The Weekly Newspaper serving the citizens of Morenci, Mich., Fayette, Ohio, and surrounding areas.

  • Front.cheers
    MACEE BEERS joins other Fayette Elementary School students for the annual Mini-Cheer performance during the half-time break at the basketball game.
  • Family.3.wide
    CHILDREN at Stair District Library’s Family Story Time toss scarves into the air during an activity. The evening program provided a mix of stories, songs, dancing, crafts and snacks Monday evening. The program is offered at 5:30 p.m. every Monday for five more weeks. The program is designed for three to five year olds and their family.
  • Front.newpaper.2
    THE INTERVIEW—Evelyn Joughin (right) records the interaction with an iPad while Jack Varga, next to her, asks questions of Morenci Elementary School principal Gail Frey. Morenci senior Sam Cool (standing) listens. Cool serves as the editor for the newspaper written by members of Mrs. Barrett’s second grade class.
  • Front.code.2
    WRITING CODE—Brock Christle (left), a Morenci fifth grade student, takes a look at the progress being made by fourth grader Anthony Lewis. Libby Rorick, a sixth grade student, is next in a line of girls trying out the coding tutorials. This year marked Morenci’s second year of participation in the Hour of Code project.
  • Front.skelton.vigil
    MORENCI’S three Skelton brothers were remembered with both tears and laughter last week during a candlelight vigil at Wakefield Park. Several people came out of the crowd to give their recollection of the boys who have now been missing for five years.
  • Front.gym.new
    REMIE RYAN (left) tries to dodge the foam wand held by Hayden Bays during physical education class at Morenci Elementary School. In the background, Lauryn Dominique and Brooklyn Williams stay clear of the tag. Second grade students were working on cardiovascular health on the first day back from vacation. For the record, Safety Tag is a very difficult sport to photograph.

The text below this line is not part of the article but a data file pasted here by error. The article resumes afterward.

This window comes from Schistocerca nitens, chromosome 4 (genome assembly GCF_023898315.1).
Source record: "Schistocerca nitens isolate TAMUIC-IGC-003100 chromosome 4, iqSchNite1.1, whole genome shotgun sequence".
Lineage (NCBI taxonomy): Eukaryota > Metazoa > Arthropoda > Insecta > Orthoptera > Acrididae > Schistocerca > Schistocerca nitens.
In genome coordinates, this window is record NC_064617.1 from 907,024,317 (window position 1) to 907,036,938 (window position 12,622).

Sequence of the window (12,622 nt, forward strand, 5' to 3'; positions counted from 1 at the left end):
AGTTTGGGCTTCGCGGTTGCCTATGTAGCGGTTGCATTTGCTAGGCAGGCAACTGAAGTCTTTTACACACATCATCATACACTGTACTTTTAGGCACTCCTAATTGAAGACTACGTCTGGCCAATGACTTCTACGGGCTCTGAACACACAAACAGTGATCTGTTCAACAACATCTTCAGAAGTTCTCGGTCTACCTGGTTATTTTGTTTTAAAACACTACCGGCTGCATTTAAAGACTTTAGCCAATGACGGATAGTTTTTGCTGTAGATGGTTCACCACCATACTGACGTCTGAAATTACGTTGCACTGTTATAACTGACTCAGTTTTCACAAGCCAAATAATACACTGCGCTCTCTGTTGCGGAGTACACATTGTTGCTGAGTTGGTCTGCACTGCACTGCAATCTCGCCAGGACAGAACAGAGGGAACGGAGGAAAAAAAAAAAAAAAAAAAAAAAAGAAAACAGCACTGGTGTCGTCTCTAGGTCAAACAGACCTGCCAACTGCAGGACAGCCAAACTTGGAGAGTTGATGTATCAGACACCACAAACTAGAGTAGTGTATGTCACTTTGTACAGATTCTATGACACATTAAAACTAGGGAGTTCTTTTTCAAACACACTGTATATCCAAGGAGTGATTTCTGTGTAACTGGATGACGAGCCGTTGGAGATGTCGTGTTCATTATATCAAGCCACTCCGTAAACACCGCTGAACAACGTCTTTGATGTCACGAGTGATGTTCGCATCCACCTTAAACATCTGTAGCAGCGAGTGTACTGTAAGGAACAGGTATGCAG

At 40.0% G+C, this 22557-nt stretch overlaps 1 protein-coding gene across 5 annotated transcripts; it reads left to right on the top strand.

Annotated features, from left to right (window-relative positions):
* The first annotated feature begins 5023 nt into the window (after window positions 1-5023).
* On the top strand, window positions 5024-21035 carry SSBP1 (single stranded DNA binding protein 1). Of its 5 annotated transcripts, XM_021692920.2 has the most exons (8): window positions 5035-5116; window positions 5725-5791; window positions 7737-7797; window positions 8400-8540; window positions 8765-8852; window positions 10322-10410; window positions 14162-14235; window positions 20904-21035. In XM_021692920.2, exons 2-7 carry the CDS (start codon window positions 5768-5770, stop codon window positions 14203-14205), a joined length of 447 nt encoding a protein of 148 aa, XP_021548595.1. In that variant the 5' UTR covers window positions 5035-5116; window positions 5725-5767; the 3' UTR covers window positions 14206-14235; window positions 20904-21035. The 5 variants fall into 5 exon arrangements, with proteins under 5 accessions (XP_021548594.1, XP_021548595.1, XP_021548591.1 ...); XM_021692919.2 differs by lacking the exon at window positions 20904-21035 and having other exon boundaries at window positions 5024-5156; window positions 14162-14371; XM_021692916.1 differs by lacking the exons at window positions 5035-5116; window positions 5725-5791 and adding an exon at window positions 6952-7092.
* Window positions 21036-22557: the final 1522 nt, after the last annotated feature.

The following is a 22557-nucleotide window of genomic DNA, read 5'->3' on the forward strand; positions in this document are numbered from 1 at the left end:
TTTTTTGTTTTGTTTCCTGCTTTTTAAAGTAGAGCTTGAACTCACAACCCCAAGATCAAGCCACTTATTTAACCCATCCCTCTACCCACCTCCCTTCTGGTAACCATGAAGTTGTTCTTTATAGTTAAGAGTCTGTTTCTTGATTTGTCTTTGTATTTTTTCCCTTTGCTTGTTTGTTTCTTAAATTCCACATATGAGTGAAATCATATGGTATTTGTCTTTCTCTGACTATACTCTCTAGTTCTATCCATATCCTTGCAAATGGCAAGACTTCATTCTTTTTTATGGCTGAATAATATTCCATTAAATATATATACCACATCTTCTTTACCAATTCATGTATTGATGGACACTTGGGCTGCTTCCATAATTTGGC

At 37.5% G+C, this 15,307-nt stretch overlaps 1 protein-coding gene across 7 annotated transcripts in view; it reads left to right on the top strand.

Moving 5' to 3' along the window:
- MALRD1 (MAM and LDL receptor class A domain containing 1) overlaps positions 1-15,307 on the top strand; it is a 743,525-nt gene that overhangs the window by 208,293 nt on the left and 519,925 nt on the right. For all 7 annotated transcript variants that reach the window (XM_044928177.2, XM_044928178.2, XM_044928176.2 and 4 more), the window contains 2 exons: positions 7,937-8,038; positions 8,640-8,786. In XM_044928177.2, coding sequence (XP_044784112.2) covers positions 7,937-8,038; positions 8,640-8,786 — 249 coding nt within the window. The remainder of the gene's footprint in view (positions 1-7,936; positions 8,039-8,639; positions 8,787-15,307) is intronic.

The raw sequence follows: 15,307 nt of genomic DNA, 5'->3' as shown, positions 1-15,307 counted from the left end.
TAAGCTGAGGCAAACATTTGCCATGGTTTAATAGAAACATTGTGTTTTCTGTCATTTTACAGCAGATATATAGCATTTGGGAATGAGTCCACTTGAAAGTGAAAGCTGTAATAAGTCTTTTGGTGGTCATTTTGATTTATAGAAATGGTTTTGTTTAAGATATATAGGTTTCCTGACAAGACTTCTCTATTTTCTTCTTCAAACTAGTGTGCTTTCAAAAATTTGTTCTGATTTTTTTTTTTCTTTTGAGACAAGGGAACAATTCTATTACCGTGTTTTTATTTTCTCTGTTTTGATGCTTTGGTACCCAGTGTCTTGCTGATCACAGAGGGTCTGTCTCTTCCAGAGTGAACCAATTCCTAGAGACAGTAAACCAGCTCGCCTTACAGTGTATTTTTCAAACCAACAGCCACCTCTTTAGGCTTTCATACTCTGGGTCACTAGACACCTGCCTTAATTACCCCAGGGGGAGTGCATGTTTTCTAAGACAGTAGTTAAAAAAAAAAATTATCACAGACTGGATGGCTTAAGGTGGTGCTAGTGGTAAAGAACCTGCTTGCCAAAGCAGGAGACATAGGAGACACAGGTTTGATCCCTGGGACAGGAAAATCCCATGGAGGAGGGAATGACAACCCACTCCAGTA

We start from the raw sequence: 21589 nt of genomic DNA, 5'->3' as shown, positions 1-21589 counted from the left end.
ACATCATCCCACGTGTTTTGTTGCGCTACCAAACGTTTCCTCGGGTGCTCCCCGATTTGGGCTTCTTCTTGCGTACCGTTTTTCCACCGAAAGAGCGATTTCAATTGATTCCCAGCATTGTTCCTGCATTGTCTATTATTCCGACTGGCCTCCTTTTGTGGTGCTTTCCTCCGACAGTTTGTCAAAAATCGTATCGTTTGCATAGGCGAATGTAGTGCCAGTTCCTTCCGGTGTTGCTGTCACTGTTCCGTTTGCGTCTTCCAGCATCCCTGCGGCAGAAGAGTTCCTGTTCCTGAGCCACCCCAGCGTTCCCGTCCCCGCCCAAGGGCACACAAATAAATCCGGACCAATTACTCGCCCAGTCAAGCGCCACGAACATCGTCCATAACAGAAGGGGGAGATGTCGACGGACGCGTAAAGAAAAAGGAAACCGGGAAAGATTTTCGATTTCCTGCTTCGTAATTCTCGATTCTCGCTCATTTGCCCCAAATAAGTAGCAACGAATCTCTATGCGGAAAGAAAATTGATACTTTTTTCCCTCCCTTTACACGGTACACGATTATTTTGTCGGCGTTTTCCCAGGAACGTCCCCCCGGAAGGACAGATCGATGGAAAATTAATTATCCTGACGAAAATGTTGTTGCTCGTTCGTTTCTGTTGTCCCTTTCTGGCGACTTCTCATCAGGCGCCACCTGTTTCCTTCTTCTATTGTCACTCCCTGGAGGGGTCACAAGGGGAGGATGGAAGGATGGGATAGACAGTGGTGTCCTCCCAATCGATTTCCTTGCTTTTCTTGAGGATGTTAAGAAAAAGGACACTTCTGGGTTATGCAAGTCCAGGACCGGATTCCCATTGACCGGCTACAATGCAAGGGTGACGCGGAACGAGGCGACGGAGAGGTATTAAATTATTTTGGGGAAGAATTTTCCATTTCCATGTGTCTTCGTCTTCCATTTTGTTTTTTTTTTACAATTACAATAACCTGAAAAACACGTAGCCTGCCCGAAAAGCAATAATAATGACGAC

• Front.lift
    MORENCI student Dalton McCowan puts everything into a dead lift attempt Saturday morning during the Wyseguy Push/Pull event. Lifters helped raise more than $1,600 for the family of the late Devin Wyse, a former Morenci power-lifter who graduated last year. Commemorative T-shirts are still available by contacting teacher Dan Hoffman.

Morenci Fire Dept. trains with new truck 02.17.2010

Written by David Green.

Morenci Fire Department members continue training in the operation of the used 85-foot aerial platform truck purchased from Archbold.front.firetruck.jpg

Although the truck is 35 years old, it has only 130 hours of use and is described as being in almost new condition.

The city bought the unit for $15,000. The Archbold department was eager to sell the truck to Morenci, Fire Chief Chad Schisler told city council last year, in order to have another aerial unit in the area when needed.

During training last weekend, Morenci’s training coordinator Matt Simpkins explained that teams of department members learned the capabilities of the truck to know “what can and can’t be done.”

A specialist in aerial trucks from Ann Arbor led the training sessions.

With the truck parked Sunday afternoon behind Dunbar Furniture, Simpkins said that truck placement is always a big concern due to overhead wires.

The extension ladder was maneuvered around wires before rising up to the roof.

Earlier in the day, the truck made a trip to Lyons at the invitation of that community’s fire department.

“Each community is different,” Simpkins said. “There are lots of overhead wire in Lyons.”

Utility lines in Lyons are strung throughout the downtown rather than in back of businesses as in Morenci.

Additional training sites over the weekend included Morenci’s Methodist church and Palm Plastics.

At the church, Simpkins said, truck placement was studied in regard to the “collapse zone.” If the building were to fall outward, the truck should be positioned to avoid a collapsing wall.

“We’ve had a lot of training sessions since we got the truck,” Simpkins said.

Five or six department members meet each week to become familiar with the unit and address safety concerns.

The training sessions this weekend followed a slow, methodical pattern, Simpkins explained, but in the future real-life drills will be used. Each training session will be followed by a critiquing process to look for strengths and weaknesses.

“I definitely think this is going to be an asset to the community,” Simpkins said.

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